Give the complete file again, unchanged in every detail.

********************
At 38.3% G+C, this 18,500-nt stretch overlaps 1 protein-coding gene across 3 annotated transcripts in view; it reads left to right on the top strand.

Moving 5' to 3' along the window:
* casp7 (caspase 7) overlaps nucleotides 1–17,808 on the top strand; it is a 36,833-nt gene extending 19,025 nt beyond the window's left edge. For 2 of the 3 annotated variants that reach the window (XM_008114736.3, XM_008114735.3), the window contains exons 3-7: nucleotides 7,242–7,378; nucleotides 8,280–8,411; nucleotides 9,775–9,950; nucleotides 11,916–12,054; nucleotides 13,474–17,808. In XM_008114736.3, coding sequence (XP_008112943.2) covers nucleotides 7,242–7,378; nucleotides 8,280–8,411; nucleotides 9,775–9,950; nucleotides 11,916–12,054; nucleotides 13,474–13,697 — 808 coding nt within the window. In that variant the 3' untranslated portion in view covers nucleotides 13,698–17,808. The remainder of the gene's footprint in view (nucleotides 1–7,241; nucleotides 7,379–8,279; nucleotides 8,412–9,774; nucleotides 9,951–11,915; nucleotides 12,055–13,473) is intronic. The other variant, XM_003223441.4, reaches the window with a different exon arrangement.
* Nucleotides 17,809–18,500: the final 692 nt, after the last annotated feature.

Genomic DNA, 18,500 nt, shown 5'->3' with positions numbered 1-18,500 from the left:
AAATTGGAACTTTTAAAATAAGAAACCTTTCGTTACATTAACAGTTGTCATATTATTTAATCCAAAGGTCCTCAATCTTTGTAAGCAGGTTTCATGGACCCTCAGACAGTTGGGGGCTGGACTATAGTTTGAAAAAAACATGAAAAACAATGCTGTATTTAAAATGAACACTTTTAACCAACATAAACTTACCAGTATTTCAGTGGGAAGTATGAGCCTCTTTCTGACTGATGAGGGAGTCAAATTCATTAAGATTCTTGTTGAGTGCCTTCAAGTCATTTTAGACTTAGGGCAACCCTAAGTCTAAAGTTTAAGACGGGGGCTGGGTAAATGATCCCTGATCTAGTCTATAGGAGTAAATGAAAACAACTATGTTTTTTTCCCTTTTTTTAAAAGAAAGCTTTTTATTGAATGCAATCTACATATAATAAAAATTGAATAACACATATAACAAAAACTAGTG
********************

At 38.3% G+C, this 18,500-nt stretch overlaps 1 protein-coding gene across 3 annotated transcripts in view; it reads left to right on the top strand.

Moving 5' to 3' along the window:
* casp7 (caspase 7) overlaps nucleotides 1–17,808 on the top strand; it is a 36,833-nt gene extending 19,025 nt beyond the window's left edge. For 2 of the 3 annotated variants that reach the window (XM_008114736.3, XM_008114735.3), the window contains exons 3-7: nucleotides 7,242–7,378; nucleotides 8,280–8,411; nucleotides 9,775–9,950; nucleotides 11,916–12,054; nucleotides 13,474–17,808. In XM_008114736.3, coding sequence (XP_008112943.2) covers nucleotides 7,242–7,378; nucleotides 8,280–8,411; nucleotides 9,775–9,950; nucleotides 11,916–12,054; nucleotides 13,474–13,697 — 808 coding nt within the window. In that variant the 3' untranslated portion in view covers nucleotides 13,698–17,808. The remainder of the gene's footprint in view (nucleotides 1–7,241; nucleotides 7,379–8,279; nucleotides 8,412–9,774; nucleotides 9,951–11,915; nucleotides 12,055–13,473) is intronic. The other variant, XM_003223441.4, reaches the window with a different exon arrangement.
* Nucleotides 17,809–18,500: the final 692 nt, after the last annotated feature.

Genomic DNA, 18,500 nt, shown 5'->3' with positions numbered 1-18,500 from the left:
AAATTGGAACTTTTAAAATAAGAAACCTTTCGTTACATTAACAGTTGTCATATTATTTAATCCAAAGGTCCTCAATCTTTGTAAGCAGGTTTCATGGACCCTCAGACAGTTGGGGGCTGGACTATAGTTTGAAAAAAACATGAAAAACAATGCTGTATTTAAAATGAACACTTTTAACCAACATAAACTTACCAGTATTTCAGTGGGAAGTATGAGCCTCTTTCTGACTGATGAGGGAGTCAAATTCATTAAGATTCTTGTTGAGTGCCTTCAAGTCATTTTAGACTTAGGGCAACCCTAAGTCTAAAGTTTAAGACGGGGGCTGGGTAAATGATCCCTGATCTAGTCTATAGGAGTAAATGAAAACAACTATGTTTTTTTCCCTTTTTTTAAAAGAAAGCTTTTTATTGAATGCAATCTACATATAATAAAAATTGAATAACACATATAACAAAAACTAGTG